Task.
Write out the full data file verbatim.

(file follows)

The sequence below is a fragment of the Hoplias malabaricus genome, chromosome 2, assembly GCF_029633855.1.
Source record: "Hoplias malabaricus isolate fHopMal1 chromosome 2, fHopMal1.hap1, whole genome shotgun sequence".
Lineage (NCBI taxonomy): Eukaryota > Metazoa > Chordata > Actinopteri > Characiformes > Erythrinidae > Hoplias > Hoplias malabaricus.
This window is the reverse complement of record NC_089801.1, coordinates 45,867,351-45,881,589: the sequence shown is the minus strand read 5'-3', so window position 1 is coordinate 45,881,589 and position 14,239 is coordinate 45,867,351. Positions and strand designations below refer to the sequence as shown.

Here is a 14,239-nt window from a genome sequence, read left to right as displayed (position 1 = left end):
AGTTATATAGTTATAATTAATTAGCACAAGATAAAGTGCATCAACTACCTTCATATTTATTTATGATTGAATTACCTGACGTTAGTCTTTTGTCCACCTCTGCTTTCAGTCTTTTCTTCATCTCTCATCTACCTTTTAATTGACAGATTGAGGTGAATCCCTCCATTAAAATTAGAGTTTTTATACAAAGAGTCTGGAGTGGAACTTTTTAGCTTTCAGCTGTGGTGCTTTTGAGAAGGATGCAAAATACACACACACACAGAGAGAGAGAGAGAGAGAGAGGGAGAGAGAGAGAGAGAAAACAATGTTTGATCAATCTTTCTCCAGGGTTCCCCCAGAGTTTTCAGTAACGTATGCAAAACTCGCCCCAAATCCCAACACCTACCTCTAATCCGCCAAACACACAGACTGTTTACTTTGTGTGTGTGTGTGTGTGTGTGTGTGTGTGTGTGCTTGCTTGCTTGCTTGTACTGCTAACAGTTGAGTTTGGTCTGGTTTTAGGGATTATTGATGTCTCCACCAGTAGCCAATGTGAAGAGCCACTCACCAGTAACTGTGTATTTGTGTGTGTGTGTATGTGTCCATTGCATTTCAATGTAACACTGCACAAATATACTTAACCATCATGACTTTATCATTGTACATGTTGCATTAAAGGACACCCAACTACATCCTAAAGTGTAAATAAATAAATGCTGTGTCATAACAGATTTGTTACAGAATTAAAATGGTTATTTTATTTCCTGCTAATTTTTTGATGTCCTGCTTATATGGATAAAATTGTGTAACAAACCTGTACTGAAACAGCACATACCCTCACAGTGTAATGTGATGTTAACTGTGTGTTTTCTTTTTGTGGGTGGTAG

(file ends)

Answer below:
The sequence below is a fragment of the Hoplias malabaricus genome, chromosome 2, assembly GCF_029633855.1.
Source record: "Hoplias malabaricus isolate fHopMal1 chromosome 2, fHopMal1.hap1, whole genome shotgun sequence".
Lineage (NCBI taxonomy): Eukaryota > Metazoa > Chordata > Actinopteri > Characiformes > Erythrinidae > Hoplias > Hoplias malabaricus.
This window is the reverse complement of record NC_089801.1, coordinates 45,867,351-45,881,589: the sequence shown is the minus strand read 5'-3', so window position 1 is coordinate 45,881,589 and position 14,239 is coordinate 45,867,351. Positions and strand designations below refer to the sequence as shown.

Here is a 14,239-nt window from a genome sequence, read left to right as displayed (position 1 = left end):
AGTTATATAGTTATAATTAATTAGCACAAGATAAAGTGCATCAACTACCTTCATATTTATTTATGATTGAATTACCTGACGTTAGTCTTTTGTCCACCTCTGCTTTCAGTCTTTTCTTCATCTCTCATCTACCTTTTAATTGACAGATTGAGGTGAATCCCTCCATTAAAATTAGAGTTTTTATACAAAGAGTCTGGAGTGGAACTTTTTAGCTTTCAGCTGTGGTGCTTTTGAGAAGGATGCAAAATACACACACACACAGAGAGAGAGAGAGAGAGAGAGGGAGAGAGAGAGAGAGAAAACAATGTTTGATCAATCTTTCTCCAGGGTTCCCCCAGAGTTTTCAGTAACGTATGCAAAACTCGCCCCAAATCCCAACACCTACCTCTAATCCGCCAAACACACAGACTGTTTACTTTGTGTGTGTGTGTGTGTGTGTGTGTGTGTGTGTGCTTGCTTGCTTGCTTGTACTGCTAACAGTTGAGTTTGGTCTGGTTTTAGGGATTATTGATGTCTCCACCAGTAGCCAATGTGAAGAGCCACTCACCAGTAACTGTGTATTTGTGTGTGTGTGTATGTGTCCATTGCATTTCAATGTAACACTGCACAAATATACTTAACCATCATGACTTTATCATTGTACATGTTGCATTAAAGGACACCCAACTACATCCTAAAGTGTAAATAAATAAATGCTGTGTCATAACAGATTTGTTACAGAATTAAAATGGTTATTTTATTTCCTGCTAATTTTTTGATGTCCTGCTTATATGGATAAAATTGTGTAACAAACCTGTACTGAAACAGCACATACCCTCACAGTGTAATGTGATGTTAACTGTGTGTTTTCTTTTTGTGGGTGGTAG